Closing the gap

November 6, 2013 -  By
Marisa Palmieri

Marisa Palmieri

The U.S. military discharges about a quarter million service members annually and about 10 percent of post-9/11 veterans are unemployed. Those figures—and the landscape industry’s dire labor needs—make it encouraging to see, as laid out in this month’s cover story, at least a few landscape firms are recruiting skilled leaders from the armed forces.

Because the number of service members discharged and unemployed seems high, it’s surprising to note just 0.5 percent of today’s U.S. population has been on active military duty at any given time, according to the Pew Research Center. Compare that to about 9 percent at the height of World War II. There are many reasons for this (a shrinking military force, no draft in two generations and others) and the outcome of such a disparity is certainly up for debate. In any case, the result of this divide means many Americans—including veterans’ potential civilian employers and coworkers—haven’t been on the frontline of the home front.

I have been: My husband has completed three overseas deployments with the Army National Guard. I’m both proud of what he’s accomplished and hypersensitive to the needs of returning service members readjusting to civilian life.

In the event you do bring on board a former or current member of the military, please consider the pointers that follow. They may seem like common sense, but surprisingly they’re not. As the loved one of a person who has served, I’m asking for others to be mindful of the potential gap between their perspectives and experiences and those of a veteran.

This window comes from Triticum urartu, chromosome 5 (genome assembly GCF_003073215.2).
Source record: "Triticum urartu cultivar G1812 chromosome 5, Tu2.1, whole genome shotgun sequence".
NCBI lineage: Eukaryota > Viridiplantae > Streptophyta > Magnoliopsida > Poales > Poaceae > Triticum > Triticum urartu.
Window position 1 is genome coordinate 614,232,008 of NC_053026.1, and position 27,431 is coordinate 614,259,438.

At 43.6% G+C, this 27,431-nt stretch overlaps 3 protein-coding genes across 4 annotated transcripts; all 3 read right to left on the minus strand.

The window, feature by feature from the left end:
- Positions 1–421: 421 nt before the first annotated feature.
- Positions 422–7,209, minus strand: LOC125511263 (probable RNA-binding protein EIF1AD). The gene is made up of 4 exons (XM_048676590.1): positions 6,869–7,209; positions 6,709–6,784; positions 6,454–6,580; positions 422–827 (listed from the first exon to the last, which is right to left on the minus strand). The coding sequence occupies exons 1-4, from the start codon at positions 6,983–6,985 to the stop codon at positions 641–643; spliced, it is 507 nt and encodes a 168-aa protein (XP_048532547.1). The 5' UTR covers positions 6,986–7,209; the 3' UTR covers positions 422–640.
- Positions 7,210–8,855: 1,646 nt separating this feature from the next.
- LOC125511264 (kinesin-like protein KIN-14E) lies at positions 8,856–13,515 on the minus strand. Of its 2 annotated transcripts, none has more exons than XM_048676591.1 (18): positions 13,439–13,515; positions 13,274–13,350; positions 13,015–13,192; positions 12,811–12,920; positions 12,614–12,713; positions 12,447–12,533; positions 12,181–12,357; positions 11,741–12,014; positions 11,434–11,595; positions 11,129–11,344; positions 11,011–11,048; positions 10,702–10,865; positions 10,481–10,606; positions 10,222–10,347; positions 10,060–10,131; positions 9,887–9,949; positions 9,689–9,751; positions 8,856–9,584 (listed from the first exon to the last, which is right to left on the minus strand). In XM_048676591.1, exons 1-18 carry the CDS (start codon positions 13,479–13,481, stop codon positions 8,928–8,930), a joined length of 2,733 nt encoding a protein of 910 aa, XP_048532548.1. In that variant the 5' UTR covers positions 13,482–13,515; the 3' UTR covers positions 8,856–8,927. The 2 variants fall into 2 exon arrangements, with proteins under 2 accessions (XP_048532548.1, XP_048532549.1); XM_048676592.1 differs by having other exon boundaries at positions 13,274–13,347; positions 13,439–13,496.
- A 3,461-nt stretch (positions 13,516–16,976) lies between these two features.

Do’s and don’ts

Do thank them for their service and offer support, but don’t make it a big deal. Doing so may make the veteran feel awkward. Certainly don’t share any political views like, “I don’t think we should be there in the first place.”

Don’t use war-related hyperbole to describe your job, such as “I’ve been diving on grenades around here all day.” No, you haven’t. You’ve been dealing with minor workplace inconveniences. It’s not the same thing.

Do remember that while a veteran may be fully capable in his or her job and seem adjusted to being home from a deployment or working at a civilian job, that doesn’t mean it has been an easy road. Forty-four percent of post-9/11 veterans say their readjustment to civilian life was difficult, compared to just 25 percent of veterans from earlier eras who say so, Pew reports.

Don’t ask questions like, “What’s the worst thing that happened to you over there?” Has anyone ever casually asked you to recall the most difficult day of your life? It’s invasive, insensitive and could cause someone to relive painful memories. Just don’t do it.

Finally, why not give your veteran employees a day off on Veterans Day? It’s a federal holiday, but few private-sector businesses close that day, so it comes and goes without much of a to-do. One day may not seem like much, but the gesture will speak volumes about your appreciation for their service.

About the Author:

Marisa Palmieri is an experienced Green Industry editor who's won numerous awards for her coverage of the landscape and golf course markets from the Turf & Ornamental Communicators Association (TOCA), the Press Club of Cleveland and the American Society of Business Publication Editors (ASBPE). In 2007, ASBPE named her a Young Leader. She graduated with a Bachelor of Science in Journalism, cum laude, from Ohio University’s Scripps School of Journalism.

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